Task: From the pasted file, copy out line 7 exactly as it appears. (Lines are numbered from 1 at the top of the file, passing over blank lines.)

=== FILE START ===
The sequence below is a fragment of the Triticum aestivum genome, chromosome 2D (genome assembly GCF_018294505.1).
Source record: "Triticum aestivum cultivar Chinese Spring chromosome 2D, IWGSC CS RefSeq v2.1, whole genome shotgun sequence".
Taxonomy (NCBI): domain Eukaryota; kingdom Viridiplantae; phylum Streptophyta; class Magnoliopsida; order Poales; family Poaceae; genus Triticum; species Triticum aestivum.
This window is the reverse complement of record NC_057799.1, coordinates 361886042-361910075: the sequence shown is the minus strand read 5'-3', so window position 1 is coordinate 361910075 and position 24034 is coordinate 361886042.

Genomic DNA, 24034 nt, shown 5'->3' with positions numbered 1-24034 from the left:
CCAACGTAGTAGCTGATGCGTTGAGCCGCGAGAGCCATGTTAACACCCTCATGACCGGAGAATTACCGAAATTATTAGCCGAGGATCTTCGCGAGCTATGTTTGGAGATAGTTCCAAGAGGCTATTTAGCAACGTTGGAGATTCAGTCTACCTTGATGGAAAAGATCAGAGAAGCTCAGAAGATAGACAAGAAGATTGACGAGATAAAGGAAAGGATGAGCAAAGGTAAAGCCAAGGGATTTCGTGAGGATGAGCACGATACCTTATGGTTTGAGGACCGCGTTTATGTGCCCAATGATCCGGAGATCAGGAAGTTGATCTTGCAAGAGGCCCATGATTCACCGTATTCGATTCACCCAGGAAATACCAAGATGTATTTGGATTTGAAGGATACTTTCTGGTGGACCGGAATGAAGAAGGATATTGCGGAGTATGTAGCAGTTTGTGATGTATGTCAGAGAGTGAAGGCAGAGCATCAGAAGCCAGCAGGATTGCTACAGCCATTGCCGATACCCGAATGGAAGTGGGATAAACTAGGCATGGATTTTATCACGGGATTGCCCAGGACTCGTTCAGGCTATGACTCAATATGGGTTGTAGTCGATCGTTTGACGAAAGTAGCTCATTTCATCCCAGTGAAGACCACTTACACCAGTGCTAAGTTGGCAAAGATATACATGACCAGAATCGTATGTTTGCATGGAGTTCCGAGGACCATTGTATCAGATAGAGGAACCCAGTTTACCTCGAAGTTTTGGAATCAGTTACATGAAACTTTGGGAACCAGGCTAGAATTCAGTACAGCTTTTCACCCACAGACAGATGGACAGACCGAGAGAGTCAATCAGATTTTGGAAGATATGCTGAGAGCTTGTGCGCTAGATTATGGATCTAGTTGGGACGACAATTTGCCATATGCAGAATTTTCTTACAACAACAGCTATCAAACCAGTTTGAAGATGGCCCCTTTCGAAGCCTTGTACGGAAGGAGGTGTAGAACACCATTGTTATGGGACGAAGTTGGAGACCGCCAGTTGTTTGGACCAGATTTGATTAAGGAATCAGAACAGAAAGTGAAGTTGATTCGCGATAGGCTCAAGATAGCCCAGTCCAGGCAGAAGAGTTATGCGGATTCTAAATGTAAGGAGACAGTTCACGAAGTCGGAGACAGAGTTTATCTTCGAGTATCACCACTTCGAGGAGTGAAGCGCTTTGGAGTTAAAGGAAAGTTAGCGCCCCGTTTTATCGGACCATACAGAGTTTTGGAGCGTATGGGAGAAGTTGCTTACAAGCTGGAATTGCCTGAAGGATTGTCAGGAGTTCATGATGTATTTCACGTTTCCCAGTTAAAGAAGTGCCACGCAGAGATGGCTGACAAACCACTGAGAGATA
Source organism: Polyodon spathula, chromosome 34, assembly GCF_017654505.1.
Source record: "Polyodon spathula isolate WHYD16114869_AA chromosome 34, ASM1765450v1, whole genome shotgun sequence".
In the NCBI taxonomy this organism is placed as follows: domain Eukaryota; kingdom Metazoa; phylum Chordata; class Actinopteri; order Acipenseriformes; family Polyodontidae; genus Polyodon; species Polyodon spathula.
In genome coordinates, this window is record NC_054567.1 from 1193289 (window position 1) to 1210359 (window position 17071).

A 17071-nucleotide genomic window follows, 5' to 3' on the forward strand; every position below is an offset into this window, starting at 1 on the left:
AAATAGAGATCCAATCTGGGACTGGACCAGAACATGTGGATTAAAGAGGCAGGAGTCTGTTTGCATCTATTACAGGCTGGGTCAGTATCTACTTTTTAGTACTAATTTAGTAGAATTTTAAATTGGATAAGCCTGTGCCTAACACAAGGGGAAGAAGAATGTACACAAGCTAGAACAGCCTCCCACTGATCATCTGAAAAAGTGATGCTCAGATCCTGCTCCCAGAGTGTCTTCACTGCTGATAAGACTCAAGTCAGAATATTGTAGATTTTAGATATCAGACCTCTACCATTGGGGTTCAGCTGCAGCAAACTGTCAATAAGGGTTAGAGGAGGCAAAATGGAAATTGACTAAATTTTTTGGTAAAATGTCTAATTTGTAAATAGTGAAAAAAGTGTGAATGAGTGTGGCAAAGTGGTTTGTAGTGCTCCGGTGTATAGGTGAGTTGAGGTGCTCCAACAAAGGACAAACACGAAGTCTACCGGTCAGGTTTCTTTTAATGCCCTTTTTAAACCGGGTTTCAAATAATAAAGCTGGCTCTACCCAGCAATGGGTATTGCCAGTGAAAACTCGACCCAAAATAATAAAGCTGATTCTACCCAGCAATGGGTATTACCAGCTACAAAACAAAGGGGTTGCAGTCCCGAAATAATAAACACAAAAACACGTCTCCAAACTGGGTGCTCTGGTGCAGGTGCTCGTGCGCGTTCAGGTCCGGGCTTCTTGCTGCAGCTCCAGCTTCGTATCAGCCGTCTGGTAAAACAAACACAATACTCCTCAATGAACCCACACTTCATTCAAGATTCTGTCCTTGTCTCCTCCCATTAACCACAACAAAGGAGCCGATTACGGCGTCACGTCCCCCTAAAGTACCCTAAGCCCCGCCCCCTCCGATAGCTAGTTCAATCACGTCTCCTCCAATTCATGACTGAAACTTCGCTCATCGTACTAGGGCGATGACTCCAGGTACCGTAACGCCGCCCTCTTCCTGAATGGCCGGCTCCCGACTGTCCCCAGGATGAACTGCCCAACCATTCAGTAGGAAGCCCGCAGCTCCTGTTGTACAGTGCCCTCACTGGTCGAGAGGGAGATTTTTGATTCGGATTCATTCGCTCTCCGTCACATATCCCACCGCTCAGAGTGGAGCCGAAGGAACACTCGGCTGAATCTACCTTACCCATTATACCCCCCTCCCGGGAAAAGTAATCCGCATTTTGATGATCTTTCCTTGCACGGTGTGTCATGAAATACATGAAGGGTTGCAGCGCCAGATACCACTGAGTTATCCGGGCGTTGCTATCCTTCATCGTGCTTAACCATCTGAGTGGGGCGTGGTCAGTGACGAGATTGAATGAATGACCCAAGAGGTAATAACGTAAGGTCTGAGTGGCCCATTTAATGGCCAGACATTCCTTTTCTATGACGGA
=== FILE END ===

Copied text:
Source organism: Polyodon spathula, chromosome 34, assembly GCF_017654505.1.